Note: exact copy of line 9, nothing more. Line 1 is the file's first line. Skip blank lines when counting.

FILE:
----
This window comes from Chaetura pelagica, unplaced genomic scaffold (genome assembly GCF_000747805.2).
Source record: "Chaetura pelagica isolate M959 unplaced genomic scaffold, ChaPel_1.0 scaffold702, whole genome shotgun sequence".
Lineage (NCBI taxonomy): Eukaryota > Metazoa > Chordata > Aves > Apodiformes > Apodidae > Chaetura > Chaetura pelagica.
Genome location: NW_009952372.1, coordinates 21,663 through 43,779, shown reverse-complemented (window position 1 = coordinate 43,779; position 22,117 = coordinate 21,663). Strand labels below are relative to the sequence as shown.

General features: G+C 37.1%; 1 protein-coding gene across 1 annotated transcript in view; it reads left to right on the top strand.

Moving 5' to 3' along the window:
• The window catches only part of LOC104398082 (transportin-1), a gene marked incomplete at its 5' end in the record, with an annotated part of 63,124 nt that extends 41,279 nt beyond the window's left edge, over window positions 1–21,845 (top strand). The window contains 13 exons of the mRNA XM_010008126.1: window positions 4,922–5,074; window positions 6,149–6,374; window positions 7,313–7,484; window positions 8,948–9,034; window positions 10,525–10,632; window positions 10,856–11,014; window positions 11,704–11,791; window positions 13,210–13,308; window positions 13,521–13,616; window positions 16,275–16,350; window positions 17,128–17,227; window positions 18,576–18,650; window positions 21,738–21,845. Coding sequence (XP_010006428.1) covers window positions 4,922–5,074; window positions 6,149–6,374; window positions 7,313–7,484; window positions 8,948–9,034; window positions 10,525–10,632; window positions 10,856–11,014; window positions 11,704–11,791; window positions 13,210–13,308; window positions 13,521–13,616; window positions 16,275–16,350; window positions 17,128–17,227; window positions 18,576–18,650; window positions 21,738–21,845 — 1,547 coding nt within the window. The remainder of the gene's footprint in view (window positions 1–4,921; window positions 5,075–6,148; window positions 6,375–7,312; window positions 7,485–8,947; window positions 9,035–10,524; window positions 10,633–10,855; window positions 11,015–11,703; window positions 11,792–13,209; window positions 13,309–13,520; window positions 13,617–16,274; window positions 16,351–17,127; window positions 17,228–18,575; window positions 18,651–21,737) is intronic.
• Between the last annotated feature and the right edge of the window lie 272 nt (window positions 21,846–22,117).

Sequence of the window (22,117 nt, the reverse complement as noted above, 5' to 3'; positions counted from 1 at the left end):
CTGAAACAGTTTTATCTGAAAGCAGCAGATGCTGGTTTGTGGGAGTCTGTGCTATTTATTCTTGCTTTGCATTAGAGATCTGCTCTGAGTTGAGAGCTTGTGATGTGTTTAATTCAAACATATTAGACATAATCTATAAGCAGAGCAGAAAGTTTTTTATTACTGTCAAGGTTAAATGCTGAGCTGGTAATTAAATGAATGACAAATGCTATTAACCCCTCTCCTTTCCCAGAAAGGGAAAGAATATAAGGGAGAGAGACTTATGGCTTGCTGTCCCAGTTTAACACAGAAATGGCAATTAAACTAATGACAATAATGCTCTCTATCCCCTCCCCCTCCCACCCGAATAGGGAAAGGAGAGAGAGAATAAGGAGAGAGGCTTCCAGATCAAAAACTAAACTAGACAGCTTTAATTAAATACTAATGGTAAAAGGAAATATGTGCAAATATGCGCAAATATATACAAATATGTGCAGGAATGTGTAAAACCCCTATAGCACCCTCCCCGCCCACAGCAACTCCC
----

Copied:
Sequence of the window (22,117 nt, the reverse complement as noted above, 5' to 3'; positions counted from 1 at the left end):